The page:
Heineken has launched a non alcoholic version of its popular beer in Thailand, as consumers in the country seek healthier options.
Heineken 0.0 is made from natural ingredients, brewed with a recipe providing a distinct taste that contains no added sugar and just 69 calories per 330ml. Already available in 38 markets around the world, including the USA, UK, France, Spain and Germany, Thailand is the second Southeast Asian country to sell the drink following its launch in Singapore last year. Hein eken 0.0, which went on sale in Thailand in mid-March, is aimed at consumers who enjoy the taste of beer, but not necessarily the effects of alcohol. Speaking to the Nation, Maud Meijboom van Wel, Heineken Brand development boss in the Asia Pacific, said: “Heineken 0.0 offers a distinct and balanced taste, which you can now enjoy at any time. “It was brewed to provide our consumers with a new option for all their drinking occasions, addresses the growing cultural trend of living a balanced lifestyle and empowers people who can’t drink alcohol to be involved.
“In addition to positioning the Heineken bran d as a pioneer in the industry, we continue to introduce new and innovative products to meet the needs of consumers and to complement our existing offerings, without compromising on quality.” “Heineken 0.0 is aimed at both men and women aged 20 and older (legal drinking age and above) who enjoy the tast e of beer, but not necessarily the effects of alcohol. Heineken doesn’t have any intention of using this product for advertising purposes or breaching laws in the country.”
The target group for the drink is individuals who have a focus on healthy livi ng, young professionals and active parents. Meanwhile, another Dutch beer brand, Bava ria, has said it will launch a new camp aign to actively promote its nonalcoholic malt beverage in Thailand. According to Achava Mahamongkol, managing director of Captain Barrel, beer consumption in Thailand is on the decline with people increasingly shunning beer and instead drinking wine, spirits and hard seltzers, which they perceive as healthier than beer.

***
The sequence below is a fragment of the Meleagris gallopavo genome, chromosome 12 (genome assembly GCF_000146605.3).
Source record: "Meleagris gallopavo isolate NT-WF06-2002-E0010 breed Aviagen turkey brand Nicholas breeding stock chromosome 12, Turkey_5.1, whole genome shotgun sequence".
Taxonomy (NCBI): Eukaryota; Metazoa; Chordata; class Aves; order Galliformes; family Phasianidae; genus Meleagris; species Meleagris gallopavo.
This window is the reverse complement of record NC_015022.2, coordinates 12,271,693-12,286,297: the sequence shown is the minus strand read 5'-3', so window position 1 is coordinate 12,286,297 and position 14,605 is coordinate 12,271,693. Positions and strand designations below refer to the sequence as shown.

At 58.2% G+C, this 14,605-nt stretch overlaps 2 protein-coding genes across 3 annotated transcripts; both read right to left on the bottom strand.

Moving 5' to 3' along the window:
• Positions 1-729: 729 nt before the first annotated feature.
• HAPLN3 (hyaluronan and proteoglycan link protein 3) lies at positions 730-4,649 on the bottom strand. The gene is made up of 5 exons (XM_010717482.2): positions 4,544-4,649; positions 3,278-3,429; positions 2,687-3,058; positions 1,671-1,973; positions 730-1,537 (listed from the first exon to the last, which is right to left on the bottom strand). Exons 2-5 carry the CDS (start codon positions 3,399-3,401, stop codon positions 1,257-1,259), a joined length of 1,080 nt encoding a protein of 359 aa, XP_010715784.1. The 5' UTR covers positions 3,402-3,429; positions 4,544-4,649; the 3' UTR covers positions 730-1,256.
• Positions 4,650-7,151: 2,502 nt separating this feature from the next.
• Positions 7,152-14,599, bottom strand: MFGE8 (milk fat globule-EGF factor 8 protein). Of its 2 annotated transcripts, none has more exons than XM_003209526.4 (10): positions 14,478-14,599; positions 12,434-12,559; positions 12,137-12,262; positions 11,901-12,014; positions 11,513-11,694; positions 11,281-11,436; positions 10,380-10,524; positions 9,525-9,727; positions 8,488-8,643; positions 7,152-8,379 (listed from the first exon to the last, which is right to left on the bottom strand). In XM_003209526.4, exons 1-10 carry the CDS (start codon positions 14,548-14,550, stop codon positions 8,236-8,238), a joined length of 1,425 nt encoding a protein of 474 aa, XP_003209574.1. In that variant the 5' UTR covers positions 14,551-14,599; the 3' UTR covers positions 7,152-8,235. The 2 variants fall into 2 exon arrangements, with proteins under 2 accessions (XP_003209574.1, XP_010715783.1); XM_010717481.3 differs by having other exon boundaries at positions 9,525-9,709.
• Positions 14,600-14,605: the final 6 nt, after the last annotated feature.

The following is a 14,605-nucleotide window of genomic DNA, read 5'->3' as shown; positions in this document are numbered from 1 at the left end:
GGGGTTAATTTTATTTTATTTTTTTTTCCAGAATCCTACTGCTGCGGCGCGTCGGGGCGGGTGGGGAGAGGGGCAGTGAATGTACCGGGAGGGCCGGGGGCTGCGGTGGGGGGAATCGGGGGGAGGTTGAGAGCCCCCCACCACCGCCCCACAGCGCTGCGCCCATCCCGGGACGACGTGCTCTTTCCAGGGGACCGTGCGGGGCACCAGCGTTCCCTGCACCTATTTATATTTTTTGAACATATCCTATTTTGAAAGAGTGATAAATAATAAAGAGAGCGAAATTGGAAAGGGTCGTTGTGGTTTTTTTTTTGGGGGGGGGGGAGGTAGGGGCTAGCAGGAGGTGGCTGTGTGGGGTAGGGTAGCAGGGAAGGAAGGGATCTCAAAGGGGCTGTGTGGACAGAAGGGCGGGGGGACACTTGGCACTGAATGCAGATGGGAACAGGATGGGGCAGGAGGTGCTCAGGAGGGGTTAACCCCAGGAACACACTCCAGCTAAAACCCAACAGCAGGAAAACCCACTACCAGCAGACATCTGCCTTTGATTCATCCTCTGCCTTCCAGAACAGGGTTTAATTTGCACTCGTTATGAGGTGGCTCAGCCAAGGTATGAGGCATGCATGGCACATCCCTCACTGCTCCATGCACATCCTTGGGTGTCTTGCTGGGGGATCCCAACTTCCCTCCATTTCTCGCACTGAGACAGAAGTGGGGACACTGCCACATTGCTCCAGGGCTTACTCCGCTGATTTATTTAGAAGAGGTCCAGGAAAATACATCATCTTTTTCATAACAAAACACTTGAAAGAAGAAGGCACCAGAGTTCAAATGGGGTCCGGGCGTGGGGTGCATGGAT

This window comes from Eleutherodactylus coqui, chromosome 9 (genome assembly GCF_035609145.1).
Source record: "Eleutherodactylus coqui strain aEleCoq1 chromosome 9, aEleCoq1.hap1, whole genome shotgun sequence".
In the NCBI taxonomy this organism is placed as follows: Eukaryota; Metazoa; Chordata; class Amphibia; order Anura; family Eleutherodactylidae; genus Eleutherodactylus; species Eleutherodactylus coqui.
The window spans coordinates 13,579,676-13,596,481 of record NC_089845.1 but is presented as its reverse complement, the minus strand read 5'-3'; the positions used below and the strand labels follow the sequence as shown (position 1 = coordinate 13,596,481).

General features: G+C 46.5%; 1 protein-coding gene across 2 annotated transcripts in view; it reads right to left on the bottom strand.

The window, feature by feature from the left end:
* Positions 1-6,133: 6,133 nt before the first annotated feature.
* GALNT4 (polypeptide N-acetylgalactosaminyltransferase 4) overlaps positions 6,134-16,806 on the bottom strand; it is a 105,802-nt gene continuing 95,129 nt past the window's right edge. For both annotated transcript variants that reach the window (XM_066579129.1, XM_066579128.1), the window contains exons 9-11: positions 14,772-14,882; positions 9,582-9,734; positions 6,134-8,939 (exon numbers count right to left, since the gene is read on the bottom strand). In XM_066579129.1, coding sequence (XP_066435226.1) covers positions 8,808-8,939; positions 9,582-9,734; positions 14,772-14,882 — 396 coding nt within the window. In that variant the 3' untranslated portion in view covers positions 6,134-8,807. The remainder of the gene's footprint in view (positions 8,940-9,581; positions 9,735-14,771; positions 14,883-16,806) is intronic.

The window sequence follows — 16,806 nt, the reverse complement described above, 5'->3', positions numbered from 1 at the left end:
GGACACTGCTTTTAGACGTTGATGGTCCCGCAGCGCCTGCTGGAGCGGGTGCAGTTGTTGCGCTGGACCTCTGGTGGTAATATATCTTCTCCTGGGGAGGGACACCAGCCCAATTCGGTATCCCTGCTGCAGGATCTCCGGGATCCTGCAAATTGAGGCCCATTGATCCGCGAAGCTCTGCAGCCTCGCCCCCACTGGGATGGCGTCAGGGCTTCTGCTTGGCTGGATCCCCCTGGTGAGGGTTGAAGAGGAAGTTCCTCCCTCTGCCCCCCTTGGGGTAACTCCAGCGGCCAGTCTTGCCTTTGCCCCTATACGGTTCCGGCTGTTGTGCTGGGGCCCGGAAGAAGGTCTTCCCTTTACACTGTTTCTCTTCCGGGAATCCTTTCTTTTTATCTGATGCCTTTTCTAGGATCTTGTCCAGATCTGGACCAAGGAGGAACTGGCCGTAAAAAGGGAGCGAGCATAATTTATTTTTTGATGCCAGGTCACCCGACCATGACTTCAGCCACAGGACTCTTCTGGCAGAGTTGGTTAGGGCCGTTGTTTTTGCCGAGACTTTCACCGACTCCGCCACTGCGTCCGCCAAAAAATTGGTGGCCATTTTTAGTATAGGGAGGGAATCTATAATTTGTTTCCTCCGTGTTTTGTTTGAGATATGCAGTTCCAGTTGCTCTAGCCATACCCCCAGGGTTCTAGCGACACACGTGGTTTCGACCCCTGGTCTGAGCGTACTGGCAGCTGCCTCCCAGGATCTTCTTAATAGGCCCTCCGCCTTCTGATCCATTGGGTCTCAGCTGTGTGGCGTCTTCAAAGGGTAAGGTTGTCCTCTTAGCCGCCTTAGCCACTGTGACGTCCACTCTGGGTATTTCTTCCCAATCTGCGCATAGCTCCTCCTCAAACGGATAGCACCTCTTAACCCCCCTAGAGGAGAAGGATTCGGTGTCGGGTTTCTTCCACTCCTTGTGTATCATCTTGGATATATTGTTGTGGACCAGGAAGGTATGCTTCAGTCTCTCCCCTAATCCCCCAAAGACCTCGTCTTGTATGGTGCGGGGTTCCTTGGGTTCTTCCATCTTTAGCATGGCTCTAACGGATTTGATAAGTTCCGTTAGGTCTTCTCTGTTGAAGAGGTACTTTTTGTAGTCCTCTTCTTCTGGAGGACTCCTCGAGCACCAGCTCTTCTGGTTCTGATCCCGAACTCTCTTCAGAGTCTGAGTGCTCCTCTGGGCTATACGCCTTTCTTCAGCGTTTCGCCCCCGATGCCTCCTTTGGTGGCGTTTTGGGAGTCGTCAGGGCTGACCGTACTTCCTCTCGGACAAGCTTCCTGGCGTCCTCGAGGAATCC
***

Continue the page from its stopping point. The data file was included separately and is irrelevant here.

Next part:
Others are drinking less and some are dropping alcohol altogether with brewers now looking to offer more options as consumer drinking habits change. While the non alcoholic beer market remains not only small but even stigmatised, the market is growing globally. In Singapore, for example, sales of non alcoholic beers went up 58 percent in 2018 compared to the previous year, according to Kantar Worldpanel, which has insights into consumer panels around the world. In Europe, non-alcoholic beers now account for two per cent of Europe’s beer production, with sales rising to over $1.4 billion in 2017, noted The Drinks Business website. But will Heineken 0.0 other non alcoholic beers go down well with drinkers and non drinkers in Thailand? You’ll have to crack open a bottle and try for yourself!